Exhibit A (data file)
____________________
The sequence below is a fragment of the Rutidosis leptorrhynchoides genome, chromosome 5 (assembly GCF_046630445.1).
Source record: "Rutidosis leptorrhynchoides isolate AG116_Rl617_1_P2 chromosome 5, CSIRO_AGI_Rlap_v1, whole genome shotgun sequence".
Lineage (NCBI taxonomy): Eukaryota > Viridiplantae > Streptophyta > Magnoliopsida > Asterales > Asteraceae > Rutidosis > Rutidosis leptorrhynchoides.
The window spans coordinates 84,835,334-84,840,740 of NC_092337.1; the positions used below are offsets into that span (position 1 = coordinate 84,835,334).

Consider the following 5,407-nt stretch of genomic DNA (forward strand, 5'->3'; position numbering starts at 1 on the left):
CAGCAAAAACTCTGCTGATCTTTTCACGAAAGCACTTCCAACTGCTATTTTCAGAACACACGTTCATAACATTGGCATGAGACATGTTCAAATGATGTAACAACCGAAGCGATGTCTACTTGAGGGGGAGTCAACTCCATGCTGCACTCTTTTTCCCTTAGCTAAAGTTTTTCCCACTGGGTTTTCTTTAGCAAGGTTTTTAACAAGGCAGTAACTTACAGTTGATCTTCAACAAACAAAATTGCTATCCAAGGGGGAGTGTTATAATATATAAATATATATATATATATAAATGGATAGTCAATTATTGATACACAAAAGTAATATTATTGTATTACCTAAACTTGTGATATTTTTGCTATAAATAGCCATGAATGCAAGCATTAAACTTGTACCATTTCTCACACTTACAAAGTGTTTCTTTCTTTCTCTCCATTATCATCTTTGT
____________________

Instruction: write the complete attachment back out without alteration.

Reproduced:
The sequence below is a fragment of the Rutidosis leptorrhynchoides genome, chromosome 5 (assembly GCF_046630445.1).
Source record: "Rutidosis leptorrhynchoides isolate AG116_Rl617_1_P2 chromosome 5, CSIRO_AGI_Rlap_v1, whole genome shotgun sequence".
Lineage (NCBI taxonomy): Eukaryota > Viridiplantae > Streptophyta > Magnoliopsida > Asterales > Asteraceae > Rutidosis > Rutidosis leptorrhynchoides.
The window spans coordinates 84,835,334-84,840,740 of NC_092337.1; the positions used below are offsets into that span (position 1 = coordinate 84,835,334).

Consider the following 5,407-nt stretch of genomic DNA (forward strand, 5'->3'; position numbering starts at 1 on the left):
CAGCAAAAACTCTGCTGATCTTTTCACGAAAGCACTTCCAACTGCTATTTTCAGAACACACGTTCATAACATTGGCATGAGACATGTTCAAATGATGTAACAACCGAAGCGATGTCTACTTGAGGGGGAGTCAACTCCATGCTGCACTCTTTTTCCCTTAGCTAAAGTTTTTCCCACTGGGTTTTCTTTAGCAAGGTTTTTAACAAGGCAGTAACTTACAGTTGATCTTCAACAAACAAAATTGCTATCCAAGGGGGAGTGTTATAATATATAAATATATATATATATATAAATGGATAGTCAATTATTGATACACAAAAGTAATATTATTGTATTACCTAAACTTGTGATATTTTTGCTATAAATAGCCATGAATGCAAGCATTAAACTTGTACCATTTCTCACACTTACAAAGTGTTTCTTTCTTTCTCTCCATTATCATCTTTGT